I need book recommendations for a teenager
September 16, 2017 6:17 AM   Subscribe

I tutor at a school, and am working with a bright sixteen year old girl who has been out of the habit of reading for pleasure for several years (she says she stopped reading for fun at eleven or so, after switching schools) but is keen to get back to it. I'm looking for books to recommend to her.

My student read the Hunger Games books when the movies came out, and liked those; she says she generally likes: stories about girls, friendships and family drama; romance; and detective stories, and stories with elements of suspense. We are also looking for short story writers that she might like, since her creative writing projects at school and in exams usually involve writing short stories and she wanted to see more examples of the genre.

I know there is a ton of young adult stuff out there but don't know where to start, and am unfamiliar with major short story writers (other than Flannery O'Connor and Saki, both of whom I think may be unsuitable to begin with). I'd be grateful for any suggestions.
posted by Aravis76 to Writing & Language (36 answers total) 14 users marked this as a favorite
 
Best answer: A bright 16-year-old may be too old for YA literature; at 16 I wouldn't even look at YA anymore. But for YA, you might recommend "Speak" by Laurie Halse Anderson, or "13 Reasons Why" by Jay Asher. Since she likes elements of suspense, I would also suggest "Paranoid Park" by Blake Nelson.

For non-YA stuff, if you'd like to try that, I might suggest "Alias Grace" by Margaret Atwood.

For short stories, I'd try Alice Munro, whose short stories are often brilliant and definitely appropriate for a bright 16-year-old.

(Sorry about not linking -- am on iPhone.)
posted by holborne at 6:51 AM on September 16, 2017 [4 favorites]


Try Cynthia Voigt. Paul Zindel gets darker but I liked "My Darling, My Hamburger" quite a lot when I was a teen. (It does deal with teen pregnancy and abortion).

GoodReads might be helpful. Link is to teen mysteries but you can use it to search other categories too. I like to see other reader reviews to get an idea of what I might like.
posted by bunderful at 6:51 AM on September 16, 2017 [2 favorites]


I have lots of ideas!

Short story collections: My True Love Gave to Me and Summer Days and Summer Nights edited by Stephanie Perkins, Such a Pretty Face edited by Ann Angel. Walter Dean Myers has a great short story collection called 145th Street, for weird and kind of creepy short stories, I highly recommend both Margo Lanagan and Kelly Link.

Great fast paced novels (also with good characterization/relationship stuff): Code Name Verity by Elizabeth Wein, And Then There Were Four by Nancy Werlin, Warcross by Marie Lu (brand new this week).

Quieter realistic novels about friends, etc...: I'll Give You The Sun by Jandy Nelson, The Upside of Unrequited by Becky Albertalli, almost anything by E. Lockhart (The Disreputable History of Frankie Landau Banks and We Were Liars are both great), also almost anything by Jacqueline Woodson (If You Come Softly is great, also Another Brooklyn which is for adults, but mostly about young people)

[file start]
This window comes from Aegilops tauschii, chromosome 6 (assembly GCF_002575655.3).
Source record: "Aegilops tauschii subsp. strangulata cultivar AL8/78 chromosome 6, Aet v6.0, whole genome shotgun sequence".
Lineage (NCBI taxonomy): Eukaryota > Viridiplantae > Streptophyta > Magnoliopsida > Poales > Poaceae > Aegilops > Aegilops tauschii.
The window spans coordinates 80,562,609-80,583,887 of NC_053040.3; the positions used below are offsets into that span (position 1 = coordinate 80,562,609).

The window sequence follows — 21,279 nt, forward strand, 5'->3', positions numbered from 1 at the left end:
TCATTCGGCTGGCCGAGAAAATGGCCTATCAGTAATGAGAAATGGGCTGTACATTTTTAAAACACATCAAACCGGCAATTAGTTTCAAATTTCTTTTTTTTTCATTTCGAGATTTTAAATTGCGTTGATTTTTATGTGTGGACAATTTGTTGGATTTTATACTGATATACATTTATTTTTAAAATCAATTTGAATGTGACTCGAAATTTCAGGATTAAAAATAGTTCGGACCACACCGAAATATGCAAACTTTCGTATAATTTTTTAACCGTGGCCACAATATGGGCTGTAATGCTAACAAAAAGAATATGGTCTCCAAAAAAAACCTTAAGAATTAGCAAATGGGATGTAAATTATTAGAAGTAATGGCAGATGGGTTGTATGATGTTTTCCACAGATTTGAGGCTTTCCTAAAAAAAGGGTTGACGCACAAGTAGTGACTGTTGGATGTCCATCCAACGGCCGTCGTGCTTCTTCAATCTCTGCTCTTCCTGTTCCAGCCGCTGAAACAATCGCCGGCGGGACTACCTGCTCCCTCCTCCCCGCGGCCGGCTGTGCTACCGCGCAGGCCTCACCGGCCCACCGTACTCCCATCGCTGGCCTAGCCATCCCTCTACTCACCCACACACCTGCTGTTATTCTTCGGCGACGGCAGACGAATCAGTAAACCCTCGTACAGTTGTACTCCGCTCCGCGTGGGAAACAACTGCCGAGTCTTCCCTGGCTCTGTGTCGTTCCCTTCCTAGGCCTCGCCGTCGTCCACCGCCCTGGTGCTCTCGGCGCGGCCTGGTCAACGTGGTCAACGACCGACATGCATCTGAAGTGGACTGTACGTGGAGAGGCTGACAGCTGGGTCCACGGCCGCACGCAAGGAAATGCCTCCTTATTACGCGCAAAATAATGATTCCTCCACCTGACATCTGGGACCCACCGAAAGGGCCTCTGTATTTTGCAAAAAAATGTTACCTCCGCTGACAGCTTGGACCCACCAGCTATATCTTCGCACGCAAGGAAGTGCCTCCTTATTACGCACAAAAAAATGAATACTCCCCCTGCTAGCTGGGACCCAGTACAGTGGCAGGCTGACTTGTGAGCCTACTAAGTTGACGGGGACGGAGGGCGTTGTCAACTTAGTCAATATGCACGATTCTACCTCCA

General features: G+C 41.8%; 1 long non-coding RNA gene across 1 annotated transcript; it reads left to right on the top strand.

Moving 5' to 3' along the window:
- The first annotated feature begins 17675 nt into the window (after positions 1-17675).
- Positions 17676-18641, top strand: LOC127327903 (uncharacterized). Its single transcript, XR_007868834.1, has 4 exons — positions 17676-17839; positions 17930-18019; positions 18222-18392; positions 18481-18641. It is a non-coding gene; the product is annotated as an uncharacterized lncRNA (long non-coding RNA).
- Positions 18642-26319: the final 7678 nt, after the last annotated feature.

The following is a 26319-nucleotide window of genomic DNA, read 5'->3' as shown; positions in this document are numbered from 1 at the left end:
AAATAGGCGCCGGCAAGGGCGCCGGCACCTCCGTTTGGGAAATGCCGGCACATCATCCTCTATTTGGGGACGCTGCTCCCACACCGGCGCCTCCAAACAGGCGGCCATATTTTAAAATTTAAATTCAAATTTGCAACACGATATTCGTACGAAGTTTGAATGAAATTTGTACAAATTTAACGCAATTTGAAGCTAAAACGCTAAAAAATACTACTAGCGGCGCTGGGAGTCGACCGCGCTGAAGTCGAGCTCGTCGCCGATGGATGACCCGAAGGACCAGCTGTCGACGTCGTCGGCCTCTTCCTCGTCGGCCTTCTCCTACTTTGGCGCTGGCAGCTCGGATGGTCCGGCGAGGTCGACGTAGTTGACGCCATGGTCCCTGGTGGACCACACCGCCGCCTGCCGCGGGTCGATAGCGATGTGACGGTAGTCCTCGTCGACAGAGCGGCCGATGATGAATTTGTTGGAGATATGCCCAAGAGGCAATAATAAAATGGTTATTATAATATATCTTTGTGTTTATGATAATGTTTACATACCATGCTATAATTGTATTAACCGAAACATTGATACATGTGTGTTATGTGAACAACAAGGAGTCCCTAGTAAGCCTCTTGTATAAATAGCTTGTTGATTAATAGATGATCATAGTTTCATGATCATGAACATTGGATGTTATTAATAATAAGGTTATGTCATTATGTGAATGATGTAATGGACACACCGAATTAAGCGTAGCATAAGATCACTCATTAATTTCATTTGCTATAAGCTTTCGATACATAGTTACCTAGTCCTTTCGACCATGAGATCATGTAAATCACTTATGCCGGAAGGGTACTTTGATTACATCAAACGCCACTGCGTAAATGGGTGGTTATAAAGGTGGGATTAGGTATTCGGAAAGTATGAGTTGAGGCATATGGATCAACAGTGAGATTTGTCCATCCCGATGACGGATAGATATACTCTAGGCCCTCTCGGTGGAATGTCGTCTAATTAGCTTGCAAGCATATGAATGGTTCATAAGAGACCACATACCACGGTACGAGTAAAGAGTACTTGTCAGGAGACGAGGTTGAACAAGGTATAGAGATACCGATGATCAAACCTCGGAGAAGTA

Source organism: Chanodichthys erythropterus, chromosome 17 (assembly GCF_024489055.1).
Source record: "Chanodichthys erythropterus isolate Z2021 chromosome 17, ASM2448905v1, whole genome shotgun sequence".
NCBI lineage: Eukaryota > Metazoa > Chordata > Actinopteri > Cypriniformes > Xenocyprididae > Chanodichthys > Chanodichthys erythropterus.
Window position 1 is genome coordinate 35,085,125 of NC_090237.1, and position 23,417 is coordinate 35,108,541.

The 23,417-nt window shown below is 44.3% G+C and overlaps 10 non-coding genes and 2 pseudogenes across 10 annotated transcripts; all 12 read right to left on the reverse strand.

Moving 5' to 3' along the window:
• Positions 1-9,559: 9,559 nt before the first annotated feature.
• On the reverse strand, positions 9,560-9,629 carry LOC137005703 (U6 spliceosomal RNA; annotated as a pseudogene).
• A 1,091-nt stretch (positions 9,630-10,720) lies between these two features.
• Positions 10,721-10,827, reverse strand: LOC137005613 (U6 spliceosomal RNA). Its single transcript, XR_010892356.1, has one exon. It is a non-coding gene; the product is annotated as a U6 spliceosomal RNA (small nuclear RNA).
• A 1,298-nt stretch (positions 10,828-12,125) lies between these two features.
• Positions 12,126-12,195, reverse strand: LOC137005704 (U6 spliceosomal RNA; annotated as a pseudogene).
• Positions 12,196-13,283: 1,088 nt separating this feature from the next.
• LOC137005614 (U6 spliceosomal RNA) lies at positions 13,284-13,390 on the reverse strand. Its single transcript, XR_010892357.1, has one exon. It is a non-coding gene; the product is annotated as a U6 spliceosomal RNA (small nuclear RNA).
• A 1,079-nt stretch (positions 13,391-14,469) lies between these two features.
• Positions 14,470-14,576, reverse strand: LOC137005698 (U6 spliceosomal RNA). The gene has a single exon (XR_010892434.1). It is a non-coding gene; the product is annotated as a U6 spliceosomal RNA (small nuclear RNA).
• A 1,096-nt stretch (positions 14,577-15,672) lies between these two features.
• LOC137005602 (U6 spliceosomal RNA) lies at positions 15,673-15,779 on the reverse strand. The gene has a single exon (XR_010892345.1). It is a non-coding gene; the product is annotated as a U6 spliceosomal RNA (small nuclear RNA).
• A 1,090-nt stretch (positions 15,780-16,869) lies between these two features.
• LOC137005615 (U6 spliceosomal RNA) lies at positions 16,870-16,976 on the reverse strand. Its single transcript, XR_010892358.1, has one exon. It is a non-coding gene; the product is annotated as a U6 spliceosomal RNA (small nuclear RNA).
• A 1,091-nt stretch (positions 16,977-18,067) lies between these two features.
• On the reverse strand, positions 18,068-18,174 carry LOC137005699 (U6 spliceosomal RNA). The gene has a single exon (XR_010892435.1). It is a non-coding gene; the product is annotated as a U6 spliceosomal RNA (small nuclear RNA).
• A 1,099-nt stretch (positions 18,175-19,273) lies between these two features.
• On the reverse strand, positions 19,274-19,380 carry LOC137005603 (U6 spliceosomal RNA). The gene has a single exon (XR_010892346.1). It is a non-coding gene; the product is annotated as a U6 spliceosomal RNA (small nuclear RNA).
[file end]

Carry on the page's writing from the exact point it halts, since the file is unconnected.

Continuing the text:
posted by tangosnail at 6:57 AM on September 16, 2017 [1 favorite]


My rec: Terry Pratchett's The Wee Free Men. It's a romp of a read--funny and smart writing, cleverly disguised as a fantasy/fairy tale adventure. It features a female protagonist, a nine-year-old wannabe witch in search of her missing brother, about whom she has conflicting feelings, so there's your family drama/whodunit. It's hilarious. But also dead serious about finding one's identity through action and hard work, as well as the need for help along the way. It's YA, but really for all ages...it's the kind of book that makes reluctant readers want to know what happens next in spite of themselves. And if your reader likes it, there are other novels about this character (and a even more novels set in the same universe).
posted by MonkeyToes at 7:17 AM on September 16, 2017 [3 favorites]


How about A Ring of Endless Light by Madeleine L'Engle?
posted by Mouse Army at 7:24 AM on September 16, 2017 [4 favorites]


She might enjoy Graceling by Kristin Cashore.
posted by spindrifter at 7:28 AM on September 16, 2017 [7 favorites]


The Hate U Give is YA, and it's about a girl, and it's a mystery.
posted by BibiRose at 8:11 AM on September 16, 2017 [6 favorites]


girls, friendships and family drama;

Autobiography of a Face by Lucy Grealy. It's nonfiction but meets criteria. Follow up with Truth and Beauty by Ann Patchett.
posted by loveandhappiness at 8:13 AM on September 16, 2017 [2 favorites]


He's a bit of a love it or hate it writer, but John Green's next book is coming out in early October and evidently features a 16 year old female protagonist. I believe the title is "Turtles All The Way Down". There will undoubtedly be a lot of chatter in fandom about it and your student might find motivation in that, as well as online peers who would like to recommend other books.
posted by Mizu at 8:15 AM on September 16, 2017 [2 favorites]


She might enjoy The Notorious Pagan Jones by Nina Berry, which is about a young female movie star in 1960 who finds herself swept up into international espionage intrigue in Cold War Berlin.

(full disclosure: Nina Berry is a friend of mine, but she writes excellent female-protagonist YA)
posted by briank at 8:22 AM on September 16, 2017


Oh, another idea for short stories and if you don't mind that the author was an unmitigated prick: Roald Dahl, specifically "Tales of the Unexpected." I was obsessed with those stories as a young teenager, and the content isn't at all problematic in the way the author himself was.
posted by holborne at 8:30 AM on September 16, 2017


From 2012: NPR's Best-Ever Teen Fiction poll.
posted by MonkeyToes at 8:33 AM on September 16, 2017


How about a classic?
The Secret Garden
posted by falsedmitri at 8:39 AM on September 16, 2017 [1 favorite]